It wasn’t long ago that I wrote a post about preparing your equipment for the ice fishing season as we awaited “safe ice.” Among the list of things to do were to charge your battery for your flasher and set up your portable ice fishing shelter to check for damage.
I didn’t do either of these things before my first venture out on the ice this season. I got out to my spot, drilled my first hole, and dropped my transducer down. I marked fish for about two minutes before my battery died. Then, as I was setting up my pop-up shelter, the roof braces fell out. It was a cold and windy day and I had to listen to the roof flapping in the wind as I fished without a flasher.
Luckily, I was able to catch about a dozen fish and take home a couple of keepers, but it was not an enjoyable trip because I didn’t take my own advice. Check your gear before you leave. It’s easier to do it at home than managing malfunctions in below-zero temperatures in the middle of a frozen lake.
I woke up to a heartbreaking story on the news this morning about a couple that fell through the ice on Upper Red Lake in central Minnesota over the weekend. Out of respect for the deceased, I don’t want to pass judgement on their actions. I don’t know the specifics of what happened. My goal in writing this is to prevent tragedies like what happened on Upper Red Lake from happening again.
Upper Red Lake is somewhat of a unique body of water for the area. It has a mean depth of about 12 feet. Because it is so shallow, it is often the first major lake in the area to freeze over. Its popularity as a walleye fishery draws in thousands of ice anglers every year. Upper Red Lake is a good choice for early season ice fishing. However, just because it is the first lake to freeze and it has more ice than other lakes in the area does not mean it should be treated as being any more safe than other lakes at early ice. No ice is safe ice. Read more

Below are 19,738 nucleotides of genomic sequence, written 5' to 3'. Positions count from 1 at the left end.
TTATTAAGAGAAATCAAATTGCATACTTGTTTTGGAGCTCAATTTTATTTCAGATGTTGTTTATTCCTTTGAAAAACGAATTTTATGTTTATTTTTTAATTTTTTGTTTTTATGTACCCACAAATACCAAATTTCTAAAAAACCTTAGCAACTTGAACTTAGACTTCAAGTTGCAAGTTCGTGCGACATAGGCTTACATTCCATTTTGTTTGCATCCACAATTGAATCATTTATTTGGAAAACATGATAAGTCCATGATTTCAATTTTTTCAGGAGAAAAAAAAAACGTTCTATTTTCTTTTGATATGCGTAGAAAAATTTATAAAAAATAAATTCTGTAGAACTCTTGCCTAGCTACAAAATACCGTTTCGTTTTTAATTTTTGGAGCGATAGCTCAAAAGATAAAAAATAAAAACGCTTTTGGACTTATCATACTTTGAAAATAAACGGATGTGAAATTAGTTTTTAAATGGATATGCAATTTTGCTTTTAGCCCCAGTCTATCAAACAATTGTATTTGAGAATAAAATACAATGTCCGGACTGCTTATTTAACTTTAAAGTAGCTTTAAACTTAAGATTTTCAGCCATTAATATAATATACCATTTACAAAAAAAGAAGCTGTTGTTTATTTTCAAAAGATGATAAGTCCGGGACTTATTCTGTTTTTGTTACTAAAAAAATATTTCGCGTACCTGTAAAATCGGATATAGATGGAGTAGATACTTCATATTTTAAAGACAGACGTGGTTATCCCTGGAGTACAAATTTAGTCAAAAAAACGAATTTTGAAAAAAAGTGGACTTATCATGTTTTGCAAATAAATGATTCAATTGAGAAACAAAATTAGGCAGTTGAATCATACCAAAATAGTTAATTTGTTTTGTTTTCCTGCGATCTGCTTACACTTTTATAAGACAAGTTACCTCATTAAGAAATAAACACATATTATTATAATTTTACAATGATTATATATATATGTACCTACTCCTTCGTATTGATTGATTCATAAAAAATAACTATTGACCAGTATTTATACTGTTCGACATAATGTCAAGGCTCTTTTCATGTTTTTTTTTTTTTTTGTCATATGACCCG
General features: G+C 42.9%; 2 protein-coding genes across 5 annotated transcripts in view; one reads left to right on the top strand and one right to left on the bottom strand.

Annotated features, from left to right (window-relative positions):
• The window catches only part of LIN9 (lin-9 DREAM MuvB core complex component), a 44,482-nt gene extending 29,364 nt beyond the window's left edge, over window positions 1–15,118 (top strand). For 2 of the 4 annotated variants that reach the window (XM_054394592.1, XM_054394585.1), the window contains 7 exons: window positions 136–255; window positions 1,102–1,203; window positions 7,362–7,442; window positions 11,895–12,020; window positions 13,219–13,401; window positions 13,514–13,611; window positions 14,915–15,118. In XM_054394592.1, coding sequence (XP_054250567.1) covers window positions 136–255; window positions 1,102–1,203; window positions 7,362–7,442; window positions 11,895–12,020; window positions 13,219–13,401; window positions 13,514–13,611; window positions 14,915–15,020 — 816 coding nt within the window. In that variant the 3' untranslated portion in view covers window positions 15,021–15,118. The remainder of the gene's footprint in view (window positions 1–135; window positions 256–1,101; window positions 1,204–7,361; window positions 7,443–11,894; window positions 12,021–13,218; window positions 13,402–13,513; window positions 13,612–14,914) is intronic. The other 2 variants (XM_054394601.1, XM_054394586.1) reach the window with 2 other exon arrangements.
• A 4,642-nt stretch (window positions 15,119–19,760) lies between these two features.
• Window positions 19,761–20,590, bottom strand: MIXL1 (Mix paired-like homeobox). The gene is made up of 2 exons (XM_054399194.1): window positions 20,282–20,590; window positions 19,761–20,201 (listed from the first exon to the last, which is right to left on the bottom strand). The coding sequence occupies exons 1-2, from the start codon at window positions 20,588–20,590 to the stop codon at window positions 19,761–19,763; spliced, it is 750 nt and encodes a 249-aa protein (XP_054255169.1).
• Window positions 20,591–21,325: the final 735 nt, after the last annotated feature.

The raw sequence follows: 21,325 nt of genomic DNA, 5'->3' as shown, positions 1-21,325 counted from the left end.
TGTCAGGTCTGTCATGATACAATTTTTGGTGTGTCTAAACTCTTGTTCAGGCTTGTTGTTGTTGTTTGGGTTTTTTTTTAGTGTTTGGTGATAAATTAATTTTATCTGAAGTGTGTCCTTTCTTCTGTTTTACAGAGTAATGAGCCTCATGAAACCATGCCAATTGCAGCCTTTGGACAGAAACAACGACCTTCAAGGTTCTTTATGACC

The window for ideal fall fishing seemed to open and close more quickly than usual this year. High temperatures across much of the ice belt have been below freezing for about a week now. Some overnight lows have approached zero degrees. Skim ice has formed on ponds and the shallow bays of some lakes. This has some people champing at the bit to get out on hard water and drill their first holes of the year. Read more
We got a little rain last week which softened up the ice in many places throughout the midwest. There was a lot of standing water on the ice where we were at in Southeastern North Dakota on Saturday and the ice was slushy. The ice fishing season isn’t over, but its days are limited. With several daytime highs above freezing in the forecast for the coming week, the ice conditions will continue to slowly deteriorate.
My biggest piece of advice for ice fisherman is to Read more